‘Daring Young Men’ by Richard Reeves
Richard Reeves, the author of three notable works of presidential biography, has accomplished an important work of historical recovery in his latest book, “Daring Young Men: The Heroism and Triumph of the Berlin Airlift: June 1948-May 1949.”
Even in his most off-handed mode, Reeves is a writer incapable of being less than engrossing, and the rather cumbersome title suggests that his publisher may have been as surprised by the importance of the history that his meticulous research has reconstructed as most readers are sure to be. Though it now has largely faded from memory, the airlift was a seminal event in postwar history. Much of immense consequence flowed from it, including the North Atlantic Treaty Organization and formal division of Germany into a democratic state and a Red tyranny.
By 1948, the Western Allies had largely demobilized the vast military forces. When the Soviets, which is to say, Josef Stalin attempted to seize all of Berlin, which was deep inside their zone of occupation, through a blockade, the U.S. had just 90,000 troops to oppose a million-man Red Army. President Truman’s advisors counseled capitulation. Our British allies advocated an airlift — similar to the one we’d jointly conducted in Burma during the war — to relieve the city. Truman rejected the advice of his inner circle and accepted the British plan. Reeves engagingly reconstructs what followed with particular attention to the young American and British pilots unceremoniously jerked from civilian life and thrown back into crisis and danger.
The best of this author’s history always has been deeply informed by his experience as one of his generation’s finest political reporters. This entertaining book is no exception. He’s been around enough smoky back rooms in New York and Jersey wards to know that the personalities formed there sometimes go on to make history in paneled cabinet meeting rooms. He has a gifted journalist’s eye for the details that comprise a telling portrait and for the way aggregated individual sketches are the building blocks of history’s “big picture.”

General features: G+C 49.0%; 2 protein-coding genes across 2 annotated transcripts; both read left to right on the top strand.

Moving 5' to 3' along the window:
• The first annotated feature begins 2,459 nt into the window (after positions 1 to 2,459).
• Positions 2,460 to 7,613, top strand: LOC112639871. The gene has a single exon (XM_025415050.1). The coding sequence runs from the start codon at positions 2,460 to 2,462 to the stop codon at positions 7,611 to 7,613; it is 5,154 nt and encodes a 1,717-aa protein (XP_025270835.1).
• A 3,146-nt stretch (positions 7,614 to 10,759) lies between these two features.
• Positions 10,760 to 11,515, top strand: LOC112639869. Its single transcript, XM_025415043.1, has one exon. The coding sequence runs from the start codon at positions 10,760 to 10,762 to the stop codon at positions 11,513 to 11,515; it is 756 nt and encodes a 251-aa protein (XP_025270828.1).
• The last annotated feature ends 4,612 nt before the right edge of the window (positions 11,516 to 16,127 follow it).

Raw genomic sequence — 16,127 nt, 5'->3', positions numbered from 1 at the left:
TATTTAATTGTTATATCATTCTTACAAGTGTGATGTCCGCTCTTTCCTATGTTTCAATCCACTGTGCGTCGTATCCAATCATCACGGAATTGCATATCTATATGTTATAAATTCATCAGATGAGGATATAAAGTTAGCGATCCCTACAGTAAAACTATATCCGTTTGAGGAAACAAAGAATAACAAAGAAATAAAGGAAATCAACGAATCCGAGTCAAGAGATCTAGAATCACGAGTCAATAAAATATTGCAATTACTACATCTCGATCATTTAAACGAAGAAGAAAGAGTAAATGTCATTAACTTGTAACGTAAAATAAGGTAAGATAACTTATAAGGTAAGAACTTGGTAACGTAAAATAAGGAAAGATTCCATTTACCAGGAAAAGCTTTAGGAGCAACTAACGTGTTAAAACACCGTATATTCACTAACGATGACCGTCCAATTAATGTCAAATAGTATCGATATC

Those portraits are drawn with a particular crispness in “Daring Young Men,” and their accumulation gives what’s actually a relatively brief history an enjoyable heft and savor. “Daring Young Men” is particularly fascinating in its portraits of men we’ve mainly forgotten. Take, for example, this description of the logistical and politically farsighted genius who was American commander in Europe when the Soviets imposed their blockade:
“General Lucius Dubignon Clay…was both brilliant and aloof, a courtly but distant man, a descendant of Henry Clay and the son of a U.S. senator from Georgia. He wore few decorations on his uniform and was a chain smoker, rarely photographed without a Camel in his hand. He usually skipped lunch…but was said to drink 30 cups of coffee a day. He sometimes worked 72 hours at a stretch… and was one of the very few Americans ever to become a four-star general without commanding men in combat…
“Clay’s British counterpart in Germany, General Sir Brian Robertson, described him as ‘looking like a Roman emperor and sometimes acting like one.’ Among the Americans who served him there was a joke that Clay was a real nice guy when he relaxed, but he never relaxed.”